PO Box 122, Boonville, New York 13309
Phone: (315) 942-6763







Black River
Canal History

Black River

Boat Plans

Whipple Bridge

Photo Gallery

Black River
Canal Today



The canallers, lock tenders, and boat builders are long gone. Memory of the canal era lives on, however, in the novels and short  stories of native son Walter D. Edmonds.  Though best known as the author of Drums Along the Mohawk, Edmonds also depicted the adventures of boatmen and ordinary working people in Rome Haul, Mostly Canallers, The Boyds of Black River,  and other publications.

Erie Canal Feeder

Memory of the canal era also lives on in civic consciousness.  In recent years, local volunteer organizations have been working to preserve the canal as a scenic recreation area.  The towpath between Forestport and Boonville has been graded and paved with packed gravel to form a ten-mile long hike-and-bike trail in the summer and a snowmobile trail in the winter.  The feeder canal itself is available for canoeing and kayaking.

Boonville Municipal Swimming Pool

Generations of children have learned to swim in the Erwin Park swimming pool.  In 1932, the Village of Boonville converted the abandoned boat basin into a municipal swimming pool.  The pool continues to draw its water from Black River via the Eric Canal Feeder.

Whipple Bowstring Truss Bridge and
Black River Canal Walkway

A handsome, new walkway extends along the Black River Canal south from the Main Street bridge.  This walkway, lined with early 20th century street lights, features an original bowstring cast-iron truss bridge patented in 1841 by Squire Whipple of Utica.  Although the Whipple design became the standard for the entire New York canal system, this bridge is only one of a handful still in existence.  Boonville once had two bowstring bridges on the canal: one at Main Street and one at East Schuyler Street.

BREIA Cross Country Ski Trail
Near Baker's Falls (
LEFT) & Five Combines (RIGHT)

The canal walkway in Boonville connects with a cross-country ski trail maintained by the Black River Environmental Improvement Association (BREIA).  This trail extends south along the towpath for ten miles through the beautiful Lansing Kill Gorge, terminating below Pixley Falls State Park at the Five Combines. (BREIA also maintains a number of other trails.)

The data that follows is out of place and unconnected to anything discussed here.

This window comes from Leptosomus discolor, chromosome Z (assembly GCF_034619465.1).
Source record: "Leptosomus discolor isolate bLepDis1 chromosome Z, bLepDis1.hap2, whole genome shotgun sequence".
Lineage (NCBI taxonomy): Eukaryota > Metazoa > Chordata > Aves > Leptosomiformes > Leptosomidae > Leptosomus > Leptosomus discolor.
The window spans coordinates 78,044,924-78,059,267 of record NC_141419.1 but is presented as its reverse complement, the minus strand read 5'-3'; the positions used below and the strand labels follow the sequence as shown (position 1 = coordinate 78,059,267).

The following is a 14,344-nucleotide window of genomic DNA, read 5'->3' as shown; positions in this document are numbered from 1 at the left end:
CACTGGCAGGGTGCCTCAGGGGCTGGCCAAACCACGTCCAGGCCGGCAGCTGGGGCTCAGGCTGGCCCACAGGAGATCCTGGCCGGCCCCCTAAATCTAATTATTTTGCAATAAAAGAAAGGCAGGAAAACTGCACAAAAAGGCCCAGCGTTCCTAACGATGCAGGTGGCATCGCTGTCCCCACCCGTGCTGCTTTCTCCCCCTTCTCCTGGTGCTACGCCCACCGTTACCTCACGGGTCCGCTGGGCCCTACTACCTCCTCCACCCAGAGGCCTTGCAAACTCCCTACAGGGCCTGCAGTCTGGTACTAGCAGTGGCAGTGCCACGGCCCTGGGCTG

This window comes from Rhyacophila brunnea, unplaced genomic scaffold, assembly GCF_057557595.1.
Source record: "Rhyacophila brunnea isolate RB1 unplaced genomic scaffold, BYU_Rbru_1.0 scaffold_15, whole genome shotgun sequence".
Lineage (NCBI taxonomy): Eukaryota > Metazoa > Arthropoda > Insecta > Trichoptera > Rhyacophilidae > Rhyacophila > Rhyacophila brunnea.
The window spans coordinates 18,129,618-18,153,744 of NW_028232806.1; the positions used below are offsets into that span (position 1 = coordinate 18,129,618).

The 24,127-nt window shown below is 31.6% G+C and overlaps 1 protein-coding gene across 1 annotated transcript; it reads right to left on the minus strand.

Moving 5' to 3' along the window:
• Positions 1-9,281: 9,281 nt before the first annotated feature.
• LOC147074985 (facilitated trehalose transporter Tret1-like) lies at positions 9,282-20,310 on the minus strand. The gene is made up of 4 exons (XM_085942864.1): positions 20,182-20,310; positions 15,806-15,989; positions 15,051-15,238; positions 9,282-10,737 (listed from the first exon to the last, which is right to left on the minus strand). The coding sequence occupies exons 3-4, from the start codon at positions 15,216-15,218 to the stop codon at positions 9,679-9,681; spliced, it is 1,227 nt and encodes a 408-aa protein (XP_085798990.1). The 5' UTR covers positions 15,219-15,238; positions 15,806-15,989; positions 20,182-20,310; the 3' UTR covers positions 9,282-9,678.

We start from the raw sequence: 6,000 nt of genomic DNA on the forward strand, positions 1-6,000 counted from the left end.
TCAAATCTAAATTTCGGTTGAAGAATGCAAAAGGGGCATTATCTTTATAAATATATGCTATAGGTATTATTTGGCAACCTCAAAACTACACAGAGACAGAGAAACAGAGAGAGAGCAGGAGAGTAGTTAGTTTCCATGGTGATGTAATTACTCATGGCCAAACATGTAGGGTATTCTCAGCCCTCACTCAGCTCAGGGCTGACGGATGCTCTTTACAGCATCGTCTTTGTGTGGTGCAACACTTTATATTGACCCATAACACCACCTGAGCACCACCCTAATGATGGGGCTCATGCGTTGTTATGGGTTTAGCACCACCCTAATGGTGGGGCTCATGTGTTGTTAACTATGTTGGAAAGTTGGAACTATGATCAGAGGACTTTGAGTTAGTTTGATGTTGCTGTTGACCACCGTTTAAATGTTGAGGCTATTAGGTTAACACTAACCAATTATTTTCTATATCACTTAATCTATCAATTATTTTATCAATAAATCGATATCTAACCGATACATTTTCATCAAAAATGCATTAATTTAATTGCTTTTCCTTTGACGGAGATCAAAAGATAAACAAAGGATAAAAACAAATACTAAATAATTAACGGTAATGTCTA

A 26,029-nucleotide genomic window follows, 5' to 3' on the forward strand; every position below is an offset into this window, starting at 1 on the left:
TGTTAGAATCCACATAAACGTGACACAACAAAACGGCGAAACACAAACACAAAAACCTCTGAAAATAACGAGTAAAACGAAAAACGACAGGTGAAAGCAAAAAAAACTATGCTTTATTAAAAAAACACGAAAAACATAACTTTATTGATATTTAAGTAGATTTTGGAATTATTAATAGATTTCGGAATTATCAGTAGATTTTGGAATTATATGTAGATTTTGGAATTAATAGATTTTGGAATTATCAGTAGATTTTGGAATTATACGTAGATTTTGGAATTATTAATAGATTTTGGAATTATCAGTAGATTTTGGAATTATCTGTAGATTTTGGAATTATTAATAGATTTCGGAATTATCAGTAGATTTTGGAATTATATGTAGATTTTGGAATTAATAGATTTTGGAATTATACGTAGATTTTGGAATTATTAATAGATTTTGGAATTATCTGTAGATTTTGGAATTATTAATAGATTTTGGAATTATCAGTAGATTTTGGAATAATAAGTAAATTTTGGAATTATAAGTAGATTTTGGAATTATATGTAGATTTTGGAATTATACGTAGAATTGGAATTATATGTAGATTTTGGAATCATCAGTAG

Covered bridge under construction.

Covered bridge in place

(Click here for more bridge photos)

The citizens of Boonville have raised money to build a massive covered bridge across the Erie Canal feeder, connecting the towpath  with Erwin Park to ensure a safe crossing for snowmobilers.

Aqueduct at Stringer's Creek
Just North of North Western

Baker's Falls - Created by Waste Weir at Lock 64

Lansing Kill Falls - Opposite Baker's Falls

The waste-weir at Baker's Falls, two miles south of Boonville, still offers an impressive sight.   Water from the Black River Canal blends with the Lansing Kill at this location to form a stream that runs partially underground.

Pixley Falls

Six miles south of Boonville, the Lansing Kill cascades 50 feet at Pixley Falls.  Formerly the site of Hurlbut's sawmill, Pixley Falls has been the centerpiece of a state park since 1932.

View North from Lock 70

View South from Lock 70
Route 46 Bridge in Distance

Just North of Lock 70, a Waste Weir drains excess
water into the Lansing Kill Feeder.

Lower Four Combines (Locks 76-79) on NY Route 12

Upper Four Combines (Locks 87 - 90) on
NY Route 12 - Lewis County Park

Many canal locks are still intact and may be visited on NY Route 46 (Rome to Boonville) and NY Route 12 (Boonville to Lyons Falls). Lewis County has created a handsome roadside park at the four combines near Sugar River (Locks 87-90), 3 miles north of Boonville.

Canal boats entered the Black River at Lock 102
Kelpytown Road in Lyons Falls.
Boats re-entered the canal at Lock 103

Lock 109 in Lyons Falls

Interior view of Lock 86
North of Sugar River





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